Destroying Existing Microglia is Necessary for Replacement Strategies to Work

Today's open access research is a demonstration in mice of approaches to replace near all microglia in the central nervous system. Microglia are innate immune cells of the brain, involved not just in destroying pathogens and errant cells, but also in ensuring the correct function of neural connections. With the progression of aging, their behavior shifts to become more harmful and inflammatory, and their numbers include ever more senescent cells. Senescent cells generate tissue dysfunction and chronic inflammation via the senescence-associated secretory phenotype, but beyond that microglia tend to adopt a more aggressive and inflammatory set of behaviors even when not senescent. This detrimental change is the consequence of some mix of persistent infection, protein aggregates, and other forms of the underlying molecular damage that drives aging.

Microglial dysfunction contributes meaningfully to age-related neurodegeneration, as illustrated by the benefits produced in animal models by the selective destruction of senescent microglia. That approach has turned back the tau pathology characteristic of Alzheimer's disease in mice, for example. There is also evidence for inflammatory microglia to be involved in the progression of Parkinson's disease.

More than just the senescent cells need to be replaced, or otherwise have their behavior changed for the better, however. Approaches involving clearance of a large fraction of microglia, and allowing them to regenerate thereafter, have seemed viable. Efforts to replace microglia with transplanted cells have proven challenging, however: even hematopoietic stem cell transplantation, such as via a bone marrow transplant, doesn't replace more than a small fraction of the existing microglia. As researchers here demonstrate, it is necessary to first destroy near all microglia in order to leave an empty niche in the brain that will generate signals telling the body to replace these cells. Will replacement be necessary for the treatment of age-related microglial dysfunction, rather than genetic dysfunction? It seems plausible that hematopoietic stem cell replacement will be adopted as an approach to immune system rejuvenation, so why not pair it with clearance of cell populations that should be replaced?

Efficient Strategies for Microglia Replacement in the Central Nervous System

Microglia are important immune cells in the central nervous system (CNS). Dysfunctions of gene-deficient microglia contribute to the development and progression of multiple CNS diseases. Microglia replacement by nonself cells has been proposed to treat microglia-associated disorders. However, some attempts have failed due to low replacement efficiency, such as with the traditional bone marrow transplantation approach.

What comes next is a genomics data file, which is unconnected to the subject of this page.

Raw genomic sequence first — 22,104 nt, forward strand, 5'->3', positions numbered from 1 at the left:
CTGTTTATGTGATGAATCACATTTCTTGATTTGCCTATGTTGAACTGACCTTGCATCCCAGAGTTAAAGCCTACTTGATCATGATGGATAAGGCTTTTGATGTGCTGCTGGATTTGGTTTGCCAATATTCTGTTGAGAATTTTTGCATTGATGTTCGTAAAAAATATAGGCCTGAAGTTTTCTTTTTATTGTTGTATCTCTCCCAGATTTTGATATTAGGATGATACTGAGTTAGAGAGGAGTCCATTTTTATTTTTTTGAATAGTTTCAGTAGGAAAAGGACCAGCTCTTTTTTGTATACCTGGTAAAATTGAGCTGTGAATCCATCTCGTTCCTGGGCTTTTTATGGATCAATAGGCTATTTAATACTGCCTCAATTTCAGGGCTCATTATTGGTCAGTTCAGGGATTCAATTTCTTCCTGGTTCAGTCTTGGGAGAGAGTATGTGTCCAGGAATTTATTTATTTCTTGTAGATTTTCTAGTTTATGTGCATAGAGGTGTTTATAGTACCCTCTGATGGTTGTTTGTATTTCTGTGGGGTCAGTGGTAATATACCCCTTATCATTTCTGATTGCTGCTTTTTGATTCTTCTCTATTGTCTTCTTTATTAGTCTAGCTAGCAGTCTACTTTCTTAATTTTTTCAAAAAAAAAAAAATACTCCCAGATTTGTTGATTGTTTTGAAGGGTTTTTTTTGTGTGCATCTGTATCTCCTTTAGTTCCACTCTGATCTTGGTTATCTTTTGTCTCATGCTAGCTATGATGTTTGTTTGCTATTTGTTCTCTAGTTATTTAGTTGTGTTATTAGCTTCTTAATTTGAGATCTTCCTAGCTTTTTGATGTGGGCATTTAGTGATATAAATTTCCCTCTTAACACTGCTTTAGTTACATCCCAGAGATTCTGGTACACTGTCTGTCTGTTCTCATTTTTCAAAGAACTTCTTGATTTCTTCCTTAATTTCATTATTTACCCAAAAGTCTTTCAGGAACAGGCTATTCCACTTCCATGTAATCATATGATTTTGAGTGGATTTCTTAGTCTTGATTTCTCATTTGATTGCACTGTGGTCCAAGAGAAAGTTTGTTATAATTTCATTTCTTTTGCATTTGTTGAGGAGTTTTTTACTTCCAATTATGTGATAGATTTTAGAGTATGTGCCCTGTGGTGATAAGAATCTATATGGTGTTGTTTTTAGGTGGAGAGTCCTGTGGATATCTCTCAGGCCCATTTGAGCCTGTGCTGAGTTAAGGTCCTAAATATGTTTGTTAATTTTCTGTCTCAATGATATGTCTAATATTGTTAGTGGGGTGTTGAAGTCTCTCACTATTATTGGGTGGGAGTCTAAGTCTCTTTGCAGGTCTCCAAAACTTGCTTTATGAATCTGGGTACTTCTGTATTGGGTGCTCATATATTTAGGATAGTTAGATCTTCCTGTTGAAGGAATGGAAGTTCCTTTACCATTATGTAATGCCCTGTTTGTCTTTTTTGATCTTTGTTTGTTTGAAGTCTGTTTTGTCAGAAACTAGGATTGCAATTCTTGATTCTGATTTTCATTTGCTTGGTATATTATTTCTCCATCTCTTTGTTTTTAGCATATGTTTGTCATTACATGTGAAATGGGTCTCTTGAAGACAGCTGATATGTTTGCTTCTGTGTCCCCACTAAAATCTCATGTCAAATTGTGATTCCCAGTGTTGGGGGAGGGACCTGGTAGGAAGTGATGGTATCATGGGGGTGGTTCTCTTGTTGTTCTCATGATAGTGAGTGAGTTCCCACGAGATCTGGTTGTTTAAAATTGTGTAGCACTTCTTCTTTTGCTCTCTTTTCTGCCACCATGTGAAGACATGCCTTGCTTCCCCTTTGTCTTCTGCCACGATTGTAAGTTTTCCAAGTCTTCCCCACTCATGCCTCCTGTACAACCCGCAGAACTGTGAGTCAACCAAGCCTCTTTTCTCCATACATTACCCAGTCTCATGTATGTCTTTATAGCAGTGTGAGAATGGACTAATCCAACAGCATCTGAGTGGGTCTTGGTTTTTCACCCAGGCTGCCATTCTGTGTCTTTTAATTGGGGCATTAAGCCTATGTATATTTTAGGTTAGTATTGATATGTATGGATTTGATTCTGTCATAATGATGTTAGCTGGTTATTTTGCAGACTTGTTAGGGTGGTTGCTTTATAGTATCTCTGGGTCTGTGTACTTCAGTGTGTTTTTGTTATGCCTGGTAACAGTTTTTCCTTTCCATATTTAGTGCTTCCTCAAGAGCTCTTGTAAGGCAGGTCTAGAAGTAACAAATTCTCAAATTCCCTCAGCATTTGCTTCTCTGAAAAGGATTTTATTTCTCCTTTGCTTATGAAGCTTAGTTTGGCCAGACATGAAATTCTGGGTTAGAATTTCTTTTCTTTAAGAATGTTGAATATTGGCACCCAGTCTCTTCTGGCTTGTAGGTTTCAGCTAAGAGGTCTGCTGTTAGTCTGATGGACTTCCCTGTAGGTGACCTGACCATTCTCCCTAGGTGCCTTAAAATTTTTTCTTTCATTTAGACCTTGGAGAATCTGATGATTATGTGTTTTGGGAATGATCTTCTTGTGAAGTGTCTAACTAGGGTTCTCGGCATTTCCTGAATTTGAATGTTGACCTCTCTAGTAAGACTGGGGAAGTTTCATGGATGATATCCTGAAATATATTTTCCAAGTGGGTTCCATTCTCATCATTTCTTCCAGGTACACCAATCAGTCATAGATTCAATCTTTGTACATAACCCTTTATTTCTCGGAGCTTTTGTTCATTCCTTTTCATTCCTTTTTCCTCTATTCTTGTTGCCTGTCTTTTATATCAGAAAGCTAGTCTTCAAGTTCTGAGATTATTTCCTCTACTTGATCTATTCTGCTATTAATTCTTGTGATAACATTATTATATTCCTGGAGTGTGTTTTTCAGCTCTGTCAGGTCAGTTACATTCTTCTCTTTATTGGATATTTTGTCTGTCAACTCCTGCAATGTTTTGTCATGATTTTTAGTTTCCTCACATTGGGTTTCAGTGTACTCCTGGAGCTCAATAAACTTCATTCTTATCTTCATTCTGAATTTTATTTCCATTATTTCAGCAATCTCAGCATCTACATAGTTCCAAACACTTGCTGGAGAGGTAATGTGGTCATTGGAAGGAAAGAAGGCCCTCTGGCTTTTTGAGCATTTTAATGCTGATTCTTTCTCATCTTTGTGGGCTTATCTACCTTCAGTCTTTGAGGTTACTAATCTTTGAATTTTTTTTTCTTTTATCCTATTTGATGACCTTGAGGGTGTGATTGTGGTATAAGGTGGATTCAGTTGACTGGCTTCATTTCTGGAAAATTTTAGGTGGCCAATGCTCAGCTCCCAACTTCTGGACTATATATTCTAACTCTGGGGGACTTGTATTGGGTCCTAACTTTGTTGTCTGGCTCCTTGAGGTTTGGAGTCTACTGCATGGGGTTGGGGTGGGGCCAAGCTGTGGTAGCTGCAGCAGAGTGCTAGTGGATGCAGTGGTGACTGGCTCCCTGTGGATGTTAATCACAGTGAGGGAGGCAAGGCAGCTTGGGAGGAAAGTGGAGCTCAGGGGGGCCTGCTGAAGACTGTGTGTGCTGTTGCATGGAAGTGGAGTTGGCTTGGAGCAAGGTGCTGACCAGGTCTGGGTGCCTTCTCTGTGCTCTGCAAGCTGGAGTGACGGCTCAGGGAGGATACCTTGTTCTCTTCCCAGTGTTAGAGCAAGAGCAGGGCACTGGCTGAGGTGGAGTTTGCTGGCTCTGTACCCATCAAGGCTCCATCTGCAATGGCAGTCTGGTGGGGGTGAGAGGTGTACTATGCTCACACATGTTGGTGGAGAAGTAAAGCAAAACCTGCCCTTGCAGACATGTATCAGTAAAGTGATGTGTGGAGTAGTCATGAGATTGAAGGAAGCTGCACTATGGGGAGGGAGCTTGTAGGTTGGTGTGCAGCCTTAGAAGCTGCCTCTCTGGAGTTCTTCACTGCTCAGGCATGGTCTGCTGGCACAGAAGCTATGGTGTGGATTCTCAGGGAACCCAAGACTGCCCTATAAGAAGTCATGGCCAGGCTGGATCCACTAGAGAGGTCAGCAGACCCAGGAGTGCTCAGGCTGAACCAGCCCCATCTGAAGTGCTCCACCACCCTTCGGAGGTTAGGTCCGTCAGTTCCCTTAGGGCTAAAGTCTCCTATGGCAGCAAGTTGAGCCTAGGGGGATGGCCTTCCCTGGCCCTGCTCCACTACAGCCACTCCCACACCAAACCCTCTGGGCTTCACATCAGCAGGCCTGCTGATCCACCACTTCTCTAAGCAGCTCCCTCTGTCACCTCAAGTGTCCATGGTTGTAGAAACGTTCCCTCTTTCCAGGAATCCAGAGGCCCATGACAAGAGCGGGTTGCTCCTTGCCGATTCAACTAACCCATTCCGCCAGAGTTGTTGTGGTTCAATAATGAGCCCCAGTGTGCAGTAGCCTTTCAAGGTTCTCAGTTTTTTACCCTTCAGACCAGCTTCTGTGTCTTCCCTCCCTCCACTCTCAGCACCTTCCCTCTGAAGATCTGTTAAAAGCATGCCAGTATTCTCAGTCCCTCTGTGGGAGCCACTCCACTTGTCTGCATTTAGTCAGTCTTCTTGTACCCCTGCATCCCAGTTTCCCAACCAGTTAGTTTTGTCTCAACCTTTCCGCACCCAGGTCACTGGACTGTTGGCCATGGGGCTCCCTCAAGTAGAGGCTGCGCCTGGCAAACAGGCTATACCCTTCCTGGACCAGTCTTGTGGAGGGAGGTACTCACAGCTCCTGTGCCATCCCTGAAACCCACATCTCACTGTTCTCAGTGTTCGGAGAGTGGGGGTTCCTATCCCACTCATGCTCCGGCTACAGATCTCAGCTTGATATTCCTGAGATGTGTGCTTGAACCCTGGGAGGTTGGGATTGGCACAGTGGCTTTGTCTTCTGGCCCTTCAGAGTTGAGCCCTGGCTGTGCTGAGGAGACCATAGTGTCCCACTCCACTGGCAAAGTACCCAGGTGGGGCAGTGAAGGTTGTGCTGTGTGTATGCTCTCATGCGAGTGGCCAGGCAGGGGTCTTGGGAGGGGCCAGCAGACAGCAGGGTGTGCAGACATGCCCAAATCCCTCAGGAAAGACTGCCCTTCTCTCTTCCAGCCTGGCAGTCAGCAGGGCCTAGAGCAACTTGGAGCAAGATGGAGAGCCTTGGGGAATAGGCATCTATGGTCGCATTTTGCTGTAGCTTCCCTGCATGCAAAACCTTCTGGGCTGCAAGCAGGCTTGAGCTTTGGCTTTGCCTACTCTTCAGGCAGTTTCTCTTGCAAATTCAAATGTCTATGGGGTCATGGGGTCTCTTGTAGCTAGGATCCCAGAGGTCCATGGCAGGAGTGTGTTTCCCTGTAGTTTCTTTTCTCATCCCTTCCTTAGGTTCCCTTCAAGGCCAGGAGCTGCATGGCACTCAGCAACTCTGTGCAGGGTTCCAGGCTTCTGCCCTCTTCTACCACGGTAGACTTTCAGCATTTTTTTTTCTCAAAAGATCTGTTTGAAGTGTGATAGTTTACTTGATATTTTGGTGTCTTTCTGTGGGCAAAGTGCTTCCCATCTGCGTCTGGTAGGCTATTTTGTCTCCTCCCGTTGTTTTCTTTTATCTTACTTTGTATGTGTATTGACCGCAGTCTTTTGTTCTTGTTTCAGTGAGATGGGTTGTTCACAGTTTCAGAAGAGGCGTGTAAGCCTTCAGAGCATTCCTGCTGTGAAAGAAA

Engrafted cells in previous transplantation approaches do not extensively proliferate in the recipient brain, which explains the low efficiency of transplantation. Indeed, the proliferation-dependent turnover rate of microglia is rather slow in homeostatic conditions. In contrast, we have demonstrated that residual microglia exhibit an astonishing proliferation capacity after pharmacological depletion (~99%). This potentially suggests that microglial proliferation relies on an empty microglial niche. We therefore reasoned that the microglia-free niche is a vital prerequisite for successful engraftment of nonself microglia (or microglia-like cells). Colony-stimulating factor 1 receptor (CSF1R) is essential for microglia survival. PLX5622 is a CSF1R inhibitor with improved specificity compared to its analog, PLX3397. To create the microglia-free niche, we utilized PLX5622 to inhibit CSF1R.

We then developed highly efficient approaches for nonself microglia replacement that are effective in the adult normal mouse at the CNS-wide scale. First, microglia replacement by bone marrow transplantation (mrBMT) is capable of inducing allografted bone marrow cells (BMCs) to differentiate into microglia-like cells in the entire CNS, replacing 92.66% of resident microglia in the brain, 99.46% in the retina, and 92.61% in the spinal cord, respectively. Second, microglia replacement by peripheral blood (mrPB) is able to induce peripheral blood cells (PBCs) to microglia-like cells and replace 80.74% of resident microglia in the brain and 74.01% in the retina. Third, to precisely manipulate microglia in a specified brain region without affecting the rest of the brain, we further developed microglia replacement by microglia transplantation (mrMT). The engrafted microglia via mrMT resemble the natural characteristics of naive microglia.